By Julia Rubin
"It was the scariest thing ever." That's how 16-year-old Ashley, a high school junior in Nevada, describes her experience driving high. It was the first time she had ever smoked pot, and the friend she was with pressured her to drive home.
"My vision kept going in and out, and I couldn't focus," she continues. "It was so hard, and we didn't get very far. I told my friend we had to pull over because I didn't want to get us hurt. We ended up outside her house, and I slept it off in the car. I was like, 'You know what? I'm not driving any farther.'"
Way before we're old enough to get a license, the dangers of drunk driving are hammered into our consciousness thanks to school, parents, and TV (it's basically required that teen dramas tackle the subject at least once during their run). But driving high? It's something that's only recently become a cultural talking point, which is why plenty of high school and college students find themselves behind the wheel after smoking weed.
According to a study by Liberty Mutual Insurance, one in five teens admit to driving high; 41% said marijuana had no effect on their ability, while 34% claimed being high actually made them drive better.
Kansas high school senior Gaby felt confident about her driving abilities after smoking on 4/20 ("a cliché, I know!") with some friends. "I totally trust my own judgment, even when I'm under the influence," she says. "I'm very aware of myself and how I'm feeling. I know that if I felt like I shouldn't be driving, I definitely wouldn't have." The 17-year-old "felt a little fuzzy," but made the five-minute drive back home safely.
"At my school, smoking isn't a big deal. We're all really desensitized," she explains. "People are weird about smoking cigarettes, but not pot." And has she ever driven drunk? "Oh my god, no. And I would never get in a car with someone who was drinking. It's so terrifying—it's so not worth it."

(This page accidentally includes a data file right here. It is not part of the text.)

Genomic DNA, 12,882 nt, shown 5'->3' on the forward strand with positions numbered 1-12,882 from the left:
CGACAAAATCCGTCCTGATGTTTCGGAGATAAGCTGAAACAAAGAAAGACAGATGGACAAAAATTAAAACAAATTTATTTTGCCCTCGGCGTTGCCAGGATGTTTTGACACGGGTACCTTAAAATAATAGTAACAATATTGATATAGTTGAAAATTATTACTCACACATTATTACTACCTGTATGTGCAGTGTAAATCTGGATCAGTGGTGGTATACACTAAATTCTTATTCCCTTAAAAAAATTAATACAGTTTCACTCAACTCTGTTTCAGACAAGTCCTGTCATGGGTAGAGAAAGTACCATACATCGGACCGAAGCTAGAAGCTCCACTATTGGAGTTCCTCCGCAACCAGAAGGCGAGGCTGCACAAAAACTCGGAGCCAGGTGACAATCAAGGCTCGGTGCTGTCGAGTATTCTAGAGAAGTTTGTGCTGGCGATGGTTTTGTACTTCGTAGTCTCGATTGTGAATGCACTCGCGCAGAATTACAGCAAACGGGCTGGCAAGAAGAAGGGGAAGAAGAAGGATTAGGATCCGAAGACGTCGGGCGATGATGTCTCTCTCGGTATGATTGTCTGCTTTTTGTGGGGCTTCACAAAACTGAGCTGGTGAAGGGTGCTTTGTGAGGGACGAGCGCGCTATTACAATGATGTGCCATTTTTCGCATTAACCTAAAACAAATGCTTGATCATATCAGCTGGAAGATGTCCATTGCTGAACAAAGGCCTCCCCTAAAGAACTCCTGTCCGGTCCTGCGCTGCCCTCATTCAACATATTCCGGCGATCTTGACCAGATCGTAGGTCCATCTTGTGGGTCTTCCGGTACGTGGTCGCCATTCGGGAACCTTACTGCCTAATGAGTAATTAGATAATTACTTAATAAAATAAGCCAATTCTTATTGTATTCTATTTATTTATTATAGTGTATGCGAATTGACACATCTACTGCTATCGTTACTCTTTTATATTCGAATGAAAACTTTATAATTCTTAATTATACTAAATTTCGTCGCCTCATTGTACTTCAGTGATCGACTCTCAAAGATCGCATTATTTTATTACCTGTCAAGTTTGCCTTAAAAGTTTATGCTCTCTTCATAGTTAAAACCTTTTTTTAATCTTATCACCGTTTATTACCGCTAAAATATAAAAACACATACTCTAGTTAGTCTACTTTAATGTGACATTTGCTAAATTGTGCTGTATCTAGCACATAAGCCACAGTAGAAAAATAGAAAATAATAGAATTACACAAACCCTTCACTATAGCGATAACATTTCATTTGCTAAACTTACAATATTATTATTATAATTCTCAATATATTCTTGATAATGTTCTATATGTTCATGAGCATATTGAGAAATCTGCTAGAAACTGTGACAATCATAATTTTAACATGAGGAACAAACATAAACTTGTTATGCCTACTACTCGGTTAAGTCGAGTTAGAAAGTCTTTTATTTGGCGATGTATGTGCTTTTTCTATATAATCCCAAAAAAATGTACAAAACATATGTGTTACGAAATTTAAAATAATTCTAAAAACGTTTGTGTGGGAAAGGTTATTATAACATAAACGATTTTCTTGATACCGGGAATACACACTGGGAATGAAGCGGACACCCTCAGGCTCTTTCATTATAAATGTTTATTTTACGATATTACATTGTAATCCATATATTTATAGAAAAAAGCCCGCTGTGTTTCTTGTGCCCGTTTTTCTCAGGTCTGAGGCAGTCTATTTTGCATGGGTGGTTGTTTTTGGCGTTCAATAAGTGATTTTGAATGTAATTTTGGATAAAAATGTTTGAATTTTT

Ashley echoes Gaby's sentiments: Though she's driven high, she's never driven drunk, nor would she get in a car with a friend who's been drinking. Why the distinction? Driving high is risky, but driving drunk is worse. Robin Salomon, an information specialist at the National Institute on Drug Abuse, puts it simply: "Driving drunk can be more dangerous than driving high because overuse of alcohol leads to impacts that are much more noticeable."
A 2009 article in the American Journal of Addictions found that marijuana affects users variably according to personal tolerance and how (and how much) people smoke, while alcohol has a much more uniform effect. And while high drivers are more likely to try and compensate for their impairment, drunk drivers tend to be reckless.
That's not to understate the effects marijuana can have on driving abilities. As 18-year-old Madelyn explains, "When you're high, you're supposed to be relaxed. But when you're driving, you technically can't be! I went numb. I wasn't sure if I was pressing the gas or the breaks or if I was moving at all. It was really intense, and the colors from the cars and the headlights were all blurring."
In fact, a recent review in medical journal BMJ found that high drivers are twice as likely to get in a serious accident than sober drivers, debunking anecdotal evidence and prior research to the contrary.
And while impairments to reaction time and perception are among the chief concerns when it comes to driving under the influence of marijuana, there can be legal implications too. "Marijuana is still an illegal drug in most states," says NIDA's Salomon. "Getting pulled over can be a big deal beyond the DUI charge."
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